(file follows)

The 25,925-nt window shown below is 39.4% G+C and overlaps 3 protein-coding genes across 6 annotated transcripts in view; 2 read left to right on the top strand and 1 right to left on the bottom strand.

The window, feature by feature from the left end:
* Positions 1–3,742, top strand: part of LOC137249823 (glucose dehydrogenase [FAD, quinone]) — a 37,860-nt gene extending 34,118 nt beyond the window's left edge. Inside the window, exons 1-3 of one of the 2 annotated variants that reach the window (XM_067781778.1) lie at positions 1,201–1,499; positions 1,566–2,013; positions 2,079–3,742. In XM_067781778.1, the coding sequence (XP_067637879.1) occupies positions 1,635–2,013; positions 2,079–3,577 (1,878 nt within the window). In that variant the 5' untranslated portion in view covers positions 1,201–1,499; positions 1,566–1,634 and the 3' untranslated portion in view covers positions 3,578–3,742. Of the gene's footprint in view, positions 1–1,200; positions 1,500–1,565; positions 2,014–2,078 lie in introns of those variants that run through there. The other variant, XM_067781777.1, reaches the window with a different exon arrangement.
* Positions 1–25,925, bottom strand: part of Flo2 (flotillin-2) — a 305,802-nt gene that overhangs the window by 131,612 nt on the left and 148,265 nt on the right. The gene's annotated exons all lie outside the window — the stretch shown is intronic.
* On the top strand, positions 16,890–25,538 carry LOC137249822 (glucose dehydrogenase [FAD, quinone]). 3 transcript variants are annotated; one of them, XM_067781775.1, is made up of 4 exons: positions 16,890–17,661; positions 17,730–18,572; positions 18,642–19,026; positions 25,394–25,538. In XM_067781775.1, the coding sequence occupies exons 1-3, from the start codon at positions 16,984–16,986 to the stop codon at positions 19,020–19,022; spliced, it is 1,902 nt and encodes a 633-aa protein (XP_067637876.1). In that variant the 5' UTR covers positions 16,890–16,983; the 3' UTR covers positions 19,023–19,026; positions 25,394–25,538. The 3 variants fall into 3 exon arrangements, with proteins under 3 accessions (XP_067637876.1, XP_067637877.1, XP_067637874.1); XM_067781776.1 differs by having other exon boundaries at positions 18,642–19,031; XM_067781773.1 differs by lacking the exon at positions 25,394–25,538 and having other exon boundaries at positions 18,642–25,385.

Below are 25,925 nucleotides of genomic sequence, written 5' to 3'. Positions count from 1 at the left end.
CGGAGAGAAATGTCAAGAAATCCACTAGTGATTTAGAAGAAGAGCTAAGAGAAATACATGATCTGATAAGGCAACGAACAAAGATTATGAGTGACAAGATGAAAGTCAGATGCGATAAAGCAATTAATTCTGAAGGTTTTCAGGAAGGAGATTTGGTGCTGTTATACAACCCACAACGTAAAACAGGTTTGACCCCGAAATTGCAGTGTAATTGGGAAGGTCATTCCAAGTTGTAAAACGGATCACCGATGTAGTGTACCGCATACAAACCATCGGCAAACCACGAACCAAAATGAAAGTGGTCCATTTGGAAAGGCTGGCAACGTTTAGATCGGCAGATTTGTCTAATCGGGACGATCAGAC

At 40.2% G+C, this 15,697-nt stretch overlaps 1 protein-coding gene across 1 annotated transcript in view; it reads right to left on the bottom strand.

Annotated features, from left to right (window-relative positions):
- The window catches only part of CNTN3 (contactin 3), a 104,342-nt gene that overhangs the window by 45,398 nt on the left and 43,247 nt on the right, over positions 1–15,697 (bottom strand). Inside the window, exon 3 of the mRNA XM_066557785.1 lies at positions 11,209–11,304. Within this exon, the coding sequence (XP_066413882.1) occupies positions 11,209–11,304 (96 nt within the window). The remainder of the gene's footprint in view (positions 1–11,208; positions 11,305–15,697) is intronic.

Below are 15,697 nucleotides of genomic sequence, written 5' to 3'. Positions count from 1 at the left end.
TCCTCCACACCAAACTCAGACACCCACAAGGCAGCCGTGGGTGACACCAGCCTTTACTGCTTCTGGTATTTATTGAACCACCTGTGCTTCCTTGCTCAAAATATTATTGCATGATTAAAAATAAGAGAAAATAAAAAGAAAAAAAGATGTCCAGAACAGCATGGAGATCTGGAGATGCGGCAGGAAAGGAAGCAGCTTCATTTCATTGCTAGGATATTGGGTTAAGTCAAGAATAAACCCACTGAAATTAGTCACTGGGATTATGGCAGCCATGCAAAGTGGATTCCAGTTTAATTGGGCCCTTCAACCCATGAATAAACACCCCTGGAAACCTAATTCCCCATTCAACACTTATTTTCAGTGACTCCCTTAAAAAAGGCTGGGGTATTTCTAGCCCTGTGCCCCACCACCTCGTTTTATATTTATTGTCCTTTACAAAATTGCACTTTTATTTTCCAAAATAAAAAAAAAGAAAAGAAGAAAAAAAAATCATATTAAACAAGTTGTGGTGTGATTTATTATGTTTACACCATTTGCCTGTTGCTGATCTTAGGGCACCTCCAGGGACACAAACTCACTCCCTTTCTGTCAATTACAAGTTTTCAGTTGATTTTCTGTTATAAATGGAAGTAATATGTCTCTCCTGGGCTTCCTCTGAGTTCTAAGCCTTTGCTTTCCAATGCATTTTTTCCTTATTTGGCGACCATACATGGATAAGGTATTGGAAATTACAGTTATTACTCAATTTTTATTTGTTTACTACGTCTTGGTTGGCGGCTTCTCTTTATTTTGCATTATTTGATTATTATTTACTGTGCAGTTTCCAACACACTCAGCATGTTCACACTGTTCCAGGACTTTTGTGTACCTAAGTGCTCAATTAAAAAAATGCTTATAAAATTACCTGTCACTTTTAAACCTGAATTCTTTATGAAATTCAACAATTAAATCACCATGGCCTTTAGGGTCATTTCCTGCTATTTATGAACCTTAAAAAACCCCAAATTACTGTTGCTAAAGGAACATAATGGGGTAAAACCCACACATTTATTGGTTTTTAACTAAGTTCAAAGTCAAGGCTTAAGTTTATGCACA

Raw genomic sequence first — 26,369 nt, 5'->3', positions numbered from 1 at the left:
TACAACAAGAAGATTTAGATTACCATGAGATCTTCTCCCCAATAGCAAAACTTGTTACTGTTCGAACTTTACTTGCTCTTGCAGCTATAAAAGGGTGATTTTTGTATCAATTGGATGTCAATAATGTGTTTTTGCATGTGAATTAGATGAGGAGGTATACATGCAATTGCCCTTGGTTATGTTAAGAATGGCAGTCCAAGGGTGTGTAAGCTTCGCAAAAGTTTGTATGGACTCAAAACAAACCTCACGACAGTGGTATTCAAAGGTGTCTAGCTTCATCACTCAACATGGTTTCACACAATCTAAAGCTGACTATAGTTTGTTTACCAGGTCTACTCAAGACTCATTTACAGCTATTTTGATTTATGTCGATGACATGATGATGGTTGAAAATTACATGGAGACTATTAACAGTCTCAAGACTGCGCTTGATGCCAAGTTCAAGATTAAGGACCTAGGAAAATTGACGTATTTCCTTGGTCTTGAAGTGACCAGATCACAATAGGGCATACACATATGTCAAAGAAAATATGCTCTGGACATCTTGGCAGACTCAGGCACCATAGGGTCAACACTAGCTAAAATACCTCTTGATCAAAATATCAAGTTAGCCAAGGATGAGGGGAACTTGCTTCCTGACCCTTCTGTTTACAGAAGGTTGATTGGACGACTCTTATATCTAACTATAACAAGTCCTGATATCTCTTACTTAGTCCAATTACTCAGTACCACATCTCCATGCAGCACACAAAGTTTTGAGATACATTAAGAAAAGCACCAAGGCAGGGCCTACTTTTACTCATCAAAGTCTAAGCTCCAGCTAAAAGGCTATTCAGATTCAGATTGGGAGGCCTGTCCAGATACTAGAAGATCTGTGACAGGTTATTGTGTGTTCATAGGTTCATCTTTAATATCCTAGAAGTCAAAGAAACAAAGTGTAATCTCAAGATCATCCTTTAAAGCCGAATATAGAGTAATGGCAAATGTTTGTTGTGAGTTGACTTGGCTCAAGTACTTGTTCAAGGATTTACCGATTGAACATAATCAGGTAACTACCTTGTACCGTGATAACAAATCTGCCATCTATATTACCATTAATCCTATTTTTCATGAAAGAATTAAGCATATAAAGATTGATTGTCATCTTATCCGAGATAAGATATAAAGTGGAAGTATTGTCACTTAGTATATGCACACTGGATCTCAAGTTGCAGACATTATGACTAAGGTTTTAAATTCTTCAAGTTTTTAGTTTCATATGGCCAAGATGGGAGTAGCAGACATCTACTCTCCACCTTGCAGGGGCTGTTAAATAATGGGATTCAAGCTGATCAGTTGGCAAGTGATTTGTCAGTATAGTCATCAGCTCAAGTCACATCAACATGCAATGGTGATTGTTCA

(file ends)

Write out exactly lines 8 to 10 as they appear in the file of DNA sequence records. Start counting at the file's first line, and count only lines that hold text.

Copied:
At 40.2% G+C, this 15,697-nt stretch overlaps 1 protein-coding gene across 1 annotated transcript in view; it reads right to left on the bottom strand.

Annotated features, from left to right (window-relative positions):
- The window catches only part of CNTN3 (contactin 3), a 104,342-nt gene that overhangs the window by 45,398 nt on the left and 43,247 nt on the right, over positions 1–15,697 (bottom strand). Inside the window, exon 3 of the mRNA XM_066557785.1 lies at positions 11,209–11,304. Within this exon, the coding sequence (XP_066413882.1) occupies positions 11,209–11,304 (96 nt within the window). The remainder of the gene's footprint in view (positions 1–11,208; positions 11,305–15,697) is intronic.